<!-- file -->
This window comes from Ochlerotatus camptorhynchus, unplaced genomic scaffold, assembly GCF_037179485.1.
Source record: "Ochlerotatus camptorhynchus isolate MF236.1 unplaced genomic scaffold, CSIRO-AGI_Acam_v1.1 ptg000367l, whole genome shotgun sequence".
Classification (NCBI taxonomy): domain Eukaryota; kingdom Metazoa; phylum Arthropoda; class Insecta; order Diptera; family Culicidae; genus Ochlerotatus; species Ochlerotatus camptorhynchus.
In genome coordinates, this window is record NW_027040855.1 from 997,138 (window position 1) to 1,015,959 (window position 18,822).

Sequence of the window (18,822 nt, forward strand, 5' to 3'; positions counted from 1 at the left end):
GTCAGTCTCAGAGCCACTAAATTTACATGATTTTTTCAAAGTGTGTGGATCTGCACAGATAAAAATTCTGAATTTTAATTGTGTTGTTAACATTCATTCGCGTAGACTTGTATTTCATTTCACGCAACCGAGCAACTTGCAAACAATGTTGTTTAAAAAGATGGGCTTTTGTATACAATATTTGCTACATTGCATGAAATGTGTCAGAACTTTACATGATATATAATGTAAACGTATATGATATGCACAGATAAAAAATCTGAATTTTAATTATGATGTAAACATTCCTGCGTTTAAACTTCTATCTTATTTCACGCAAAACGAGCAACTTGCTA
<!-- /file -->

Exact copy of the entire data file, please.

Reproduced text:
This window comes from Ochlerotatus camptorhynchus, unplaced genomic scaffold, assembly GCF_037179485.1.
Source record: "Ochlerotatus camptorhynchus isolate MF236.1 unplaced genomic scaffold, CSIRO-AGI_Acam_v1.1 ptg000367l, whole genome shotgun sequence".
Classification (NCBI taxonomy): domain Eukaryota; kingdom Metazoa; phylum Arthropoda; class Insecta; order Diptera; family Culicidae; genus Ochlerotatus; species Ochlerotatus camptorhynchus.
In genome coordinates, this window is record NW_027040855.1 from 997,138 (window position 1) to 1,015,959 (window position 18,822).

Sequence of the window (18,822 nt, forward strand, 5' to 3'; positions counted from 1 at the left end):
GTCAGTCTCAGAGCCACTAAATTTACATGATTTTTTCAAAGTGTGTGGATCTGCACAGATAAAAATTCTGAATTTTAATTGTGTTGTTAACATTCATTCGCGTAGACTTGTATTTCATTTCACGCAACCGAGCAACTTGCAAACAATGTTGTTTAAAAAGATGGGCTTTTGTATACAATATTTGCTACATTGCATGAAATGTGTCAGAACTTTACATGATATATAATGTAAACGTATATGATATGCACAGATAAAAAATCTGAATTTTAATTATGATGTAAACATTCCTGCGTTTAAACTTCTATCTTATTTCACGCAAAACGAGCAACTTGCTA